Background noise

I was invited to a garden party the other weekend.
Just a small affair, down the road, local.
I was invited to take along the Dementia Action Alliance banner and leaflets.
To promote the work I and others do.

Thought it would be a good opportunity.

Also thought I would meet one or two people I knew.

Well, actually, no.

I’m there with my glass of water.
Wandering around a lovely small garden which has been designed to be easy to look after.
Raised beds, false but very realistic grass, lovely flowers…
Great ideas.

People arrive who I don’t know.
They come in groups but I’m on my own.
They don’t approach me so I go to them.

When your thought processes are slow it’s hard to both decode what others say
And think of a response quickly.
Conversation requires multi tasking.

A person you don’t know talks to you.

For people with healthy brains this is a no brainer.
You don’t need to think about it.
You hear, you respond.
You may think you don’t or do like the guy, but
You get on with your conversation.
And move on.

I’m thinking…

What are they saying?
Why are they saying it?
What sort of person is this?
I don’t really like what they are saying so how shall I react?
Shall I agree for the sake of calm and quiet?
Or shall I put them right on facts?
Or say actually you’re a prat,
Which is what I am thinking.

Background noise.
In my head.

And all the time I’m thinking these things I am also aware that
I have to respond.
Find words.
And they expect a quick, normal, response.
Like conversations usually go.
They expect to chat, quickly, off the cuff…
Banter perhaps

Well I can banter and chat
But only with people I know or
People I trust.
Because I don’t have to think about the background noise.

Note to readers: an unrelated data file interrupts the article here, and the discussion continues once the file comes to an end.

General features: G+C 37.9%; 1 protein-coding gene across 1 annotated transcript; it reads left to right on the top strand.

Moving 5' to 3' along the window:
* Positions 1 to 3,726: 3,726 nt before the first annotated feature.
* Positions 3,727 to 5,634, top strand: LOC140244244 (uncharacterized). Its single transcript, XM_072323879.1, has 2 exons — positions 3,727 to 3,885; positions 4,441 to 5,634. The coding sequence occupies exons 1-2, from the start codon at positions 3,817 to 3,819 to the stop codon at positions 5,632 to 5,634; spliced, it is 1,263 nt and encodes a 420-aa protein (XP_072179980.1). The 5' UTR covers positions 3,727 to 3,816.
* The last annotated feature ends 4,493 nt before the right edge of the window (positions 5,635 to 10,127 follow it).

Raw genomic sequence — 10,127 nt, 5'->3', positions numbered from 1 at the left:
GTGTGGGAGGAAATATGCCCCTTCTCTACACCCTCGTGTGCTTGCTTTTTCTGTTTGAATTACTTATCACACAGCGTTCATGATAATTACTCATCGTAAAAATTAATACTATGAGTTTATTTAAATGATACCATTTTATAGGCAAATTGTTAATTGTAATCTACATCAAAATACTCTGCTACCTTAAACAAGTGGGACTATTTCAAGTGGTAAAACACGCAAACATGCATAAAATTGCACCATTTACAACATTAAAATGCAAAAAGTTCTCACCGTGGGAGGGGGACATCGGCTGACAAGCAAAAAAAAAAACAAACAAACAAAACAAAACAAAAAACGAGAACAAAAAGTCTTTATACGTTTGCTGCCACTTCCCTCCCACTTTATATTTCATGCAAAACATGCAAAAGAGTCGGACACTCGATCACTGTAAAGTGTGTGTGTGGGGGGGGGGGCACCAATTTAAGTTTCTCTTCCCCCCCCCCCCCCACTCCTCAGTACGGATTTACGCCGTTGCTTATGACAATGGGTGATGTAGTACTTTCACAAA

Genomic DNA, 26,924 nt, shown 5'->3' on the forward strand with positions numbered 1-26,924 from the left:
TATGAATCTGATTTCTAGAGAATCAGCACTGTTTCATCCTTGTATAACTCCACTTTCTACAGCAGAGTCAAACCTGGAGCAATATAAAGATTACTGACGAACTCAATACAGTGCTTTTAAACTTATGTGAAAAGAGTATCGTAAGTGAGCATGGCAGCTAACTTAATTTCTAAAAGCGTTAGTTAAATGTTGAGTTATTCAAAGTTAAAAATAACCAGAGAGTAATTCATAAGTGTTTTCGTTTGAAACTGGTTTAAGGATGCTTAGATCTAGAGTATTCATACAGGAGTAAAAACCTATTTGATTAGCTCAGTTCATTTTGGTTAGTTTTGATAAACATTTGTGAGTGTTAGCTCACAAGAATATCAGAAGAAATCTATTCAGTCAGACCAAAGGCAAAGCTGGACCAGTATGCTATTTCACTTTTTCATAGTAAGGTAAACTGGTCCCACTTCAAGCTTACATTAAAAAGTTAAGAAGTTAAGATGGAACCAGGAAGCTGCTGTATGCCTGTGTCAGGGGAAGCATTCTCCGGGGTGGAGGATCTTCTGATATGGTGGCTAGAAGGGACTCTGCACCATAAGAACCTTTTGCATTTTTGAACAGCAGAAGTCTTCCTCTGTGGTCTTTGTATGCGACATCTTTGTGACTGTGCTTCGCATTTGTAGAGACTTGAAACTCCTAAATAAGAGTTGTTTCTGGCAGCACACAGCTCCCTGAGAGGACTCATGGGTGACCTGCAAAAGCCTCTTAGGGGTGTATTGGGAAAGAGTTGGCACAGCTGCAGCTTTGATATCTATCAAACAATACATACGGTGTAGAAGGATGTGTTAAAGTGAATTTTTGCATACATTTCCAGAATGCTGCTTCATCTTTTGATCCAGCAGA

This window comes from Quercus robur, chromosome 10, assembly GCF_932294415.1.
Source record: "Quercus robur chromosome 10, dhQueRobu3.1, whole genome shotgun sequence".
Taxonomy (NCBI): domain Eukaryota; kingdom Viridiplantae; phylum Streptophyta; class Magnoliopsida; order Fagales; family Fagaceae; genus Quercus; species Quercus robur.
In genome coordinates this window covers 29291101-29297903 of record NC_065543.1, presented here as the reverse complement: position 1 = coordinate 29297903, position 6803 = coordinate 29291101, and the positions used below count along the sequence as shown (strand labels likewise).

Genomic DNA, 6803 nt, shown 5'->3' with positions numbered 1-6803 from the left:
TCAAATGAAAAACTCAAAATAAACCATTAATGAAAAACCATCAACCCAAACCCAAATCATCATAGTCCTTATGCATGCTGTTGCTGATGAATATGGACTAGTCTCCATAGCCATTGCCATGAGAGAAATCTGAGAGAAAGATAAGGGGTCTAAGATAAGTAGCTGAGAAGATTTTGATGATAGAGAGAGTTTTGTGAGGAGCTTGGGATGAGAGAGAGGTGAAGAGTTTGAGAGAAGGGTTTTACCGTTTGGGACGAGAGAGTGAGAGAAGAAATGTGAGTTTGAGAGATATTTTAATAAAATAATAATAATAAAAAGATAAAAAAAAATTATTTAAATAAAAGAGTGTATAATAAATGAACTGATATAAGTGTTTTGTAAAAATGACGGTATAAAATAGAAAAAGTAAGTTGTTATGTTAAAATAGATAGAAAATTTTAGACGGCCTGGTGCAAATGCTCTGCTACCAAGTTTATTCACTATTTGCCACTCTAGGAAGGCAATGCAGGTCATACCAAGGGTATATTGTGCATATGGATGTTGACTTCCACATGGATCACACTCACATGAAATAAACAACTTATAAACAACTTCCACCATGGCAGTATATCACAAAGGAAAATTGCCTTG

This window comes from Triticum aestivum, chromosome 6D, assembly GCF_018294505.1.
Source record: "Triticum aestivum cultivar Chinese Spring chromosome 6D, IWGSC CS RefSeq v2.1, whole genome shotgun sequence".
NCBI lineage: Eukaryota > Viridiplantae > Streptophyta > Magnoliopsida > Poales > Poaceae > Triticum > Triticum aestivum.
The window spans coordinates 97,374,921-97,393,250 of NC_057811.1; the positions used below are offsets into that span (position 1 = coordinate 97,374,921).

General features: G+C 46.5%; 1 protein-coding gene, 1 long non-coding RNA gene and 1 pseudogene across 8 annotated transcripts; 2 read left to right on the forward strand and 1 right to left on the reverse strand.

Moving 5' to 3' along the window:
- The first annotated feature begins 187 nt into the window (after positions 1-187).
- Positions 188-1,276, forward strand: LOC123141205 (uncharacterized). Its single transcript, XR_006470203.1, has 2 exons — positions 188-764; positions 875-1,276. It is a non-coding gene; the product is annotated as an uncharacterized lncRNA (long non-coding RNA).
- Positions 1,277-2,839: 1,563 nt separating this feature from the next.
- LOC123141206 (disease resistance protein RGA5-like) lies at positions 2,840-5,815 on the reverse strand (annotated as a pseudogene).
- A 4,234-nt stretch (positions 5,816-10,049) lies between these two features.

If I am having a good day I can pass the time of day with anyone.
As long as you don’t require me to think outside my comfort zone.
I can say what a lovely day it is
Hope the train gets in on time
Yes, I’m going to London
How are you today?
Busy recently?

All that flows out easily.

Ask me what I do and, well, that background noise starts again.

And in a group it all goes completely wrong.

If talking to one person is challenging, how about four or five?
Who you don’t know.
With other real noise going on as well.

Multi tasking becomes million tasking.
And the house of cards begins to fall apart.
When one person stops another starts before you can assimilate the first
So you lose that one and try to catch up with the second.
Another person jumps in.
The subject changes.
And so on, and on
Until someone jumps on you with a question.

Then there is no where to go.
Haven’t a clue what has just been said.
Still thinking about the comment before last.
Still wondering about going for another sandwich
And bang, you are totally exposed.

Um, well, (sigh), I suppose, I’m not sure really…
Look away so you can focus on finding words
Start a sentence with no idea of where it is going
The other person is looking at you
Then the right word isn’t there
Another um, and well, and
The wrong word comes out.

They must think I am stupid or just dull and boring.
Can’t even have a conversation.

They move away, turn to someone else
And you smile vaguely, pick up a sandwich